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    Vascular injuries during total hip arthroplasty (THA) are rare but when they occur, have serious consequences. These have traditionally been managed with open exploration and repair, but more recently there has been a trend towards percutaneous endovascular management. We performed a systematic review of the literature to assess if this change in trend has led to an improvement in the overall reported rates of morbidity and mortality during the last 22 years in comparison with the reviews of the literature published previously. We found a total of 61 articles describing 138 vascular injuries in 124 patients. Injuries because of a laceration were the most prevalent (n = 51, 44%) and the most common presenting feature, when recorded, was bleeding (n = 41, 53.3%). Delay in diagnosis was associated with the type of vascular lesion (p < 0.001) and the clinical presentation (p = 0.002). Open exploration and repair was the most common form of management, however percutaneous endovascular intervention was used in one third of the injuries and more constantly during the last 13 years. The main overall reported complications included death (n = 9, 7.3%), amputation (n = 2, 1.6%), and persistent ischaemia (n = 9, 7.3%). When compared with previous reviews there was a similar rate of mortality but lower rates of amputation and permanent disability, especially in patients managed by endovascular strategies. ©2015 The British Editorial Society of Bone & Joint Surgery.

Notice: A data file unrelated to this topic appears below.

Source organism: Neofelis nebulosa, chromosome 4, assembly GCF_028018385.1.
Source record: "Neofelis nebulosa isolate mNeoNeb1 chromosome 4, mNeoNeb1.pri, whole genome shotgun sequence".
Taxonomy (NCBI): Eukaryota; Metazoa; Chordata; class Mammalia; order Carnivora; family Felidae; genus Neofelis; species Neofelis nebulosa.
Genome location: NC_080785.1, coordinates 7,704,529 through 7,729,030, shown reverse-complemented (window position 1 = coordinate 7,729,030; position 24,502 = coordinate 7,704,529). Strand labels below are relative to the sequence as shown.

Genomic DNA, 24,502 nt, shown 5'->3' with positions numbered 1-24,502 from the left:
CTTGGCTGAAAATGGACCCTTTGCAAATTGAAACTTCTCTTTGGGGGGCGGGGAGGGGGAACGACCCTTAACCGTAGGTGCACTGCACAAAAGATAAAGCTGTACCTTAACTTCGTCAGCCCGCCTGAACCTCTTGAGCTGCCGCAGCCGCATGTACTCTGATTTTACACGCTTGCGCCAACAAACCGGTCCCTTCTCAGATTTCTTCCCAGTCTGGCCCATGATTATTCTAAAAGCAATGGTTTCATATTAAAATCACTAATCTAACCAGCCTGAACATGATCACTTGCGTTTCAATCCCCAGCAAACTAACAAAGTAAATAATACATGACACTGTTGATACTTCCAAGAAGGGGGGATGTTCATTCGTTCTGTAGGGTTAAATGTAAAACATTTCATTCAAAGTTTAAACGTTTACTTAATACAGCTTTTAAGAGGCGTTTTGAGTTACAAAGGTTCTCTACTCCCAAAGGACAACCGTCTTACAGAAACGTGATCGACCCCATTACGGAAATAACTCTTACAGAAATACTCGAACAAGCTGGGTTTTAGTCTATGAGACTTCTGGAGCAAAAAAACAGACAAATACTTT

Z Alshameeri, R Bajekal, K Varty, V Khanduja. Iatrogenic vascular injuries during arthroplasty of the hip. The bone & joint journal. 2015 Nov;97-B(11):1447-55

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    PMID: 26530643

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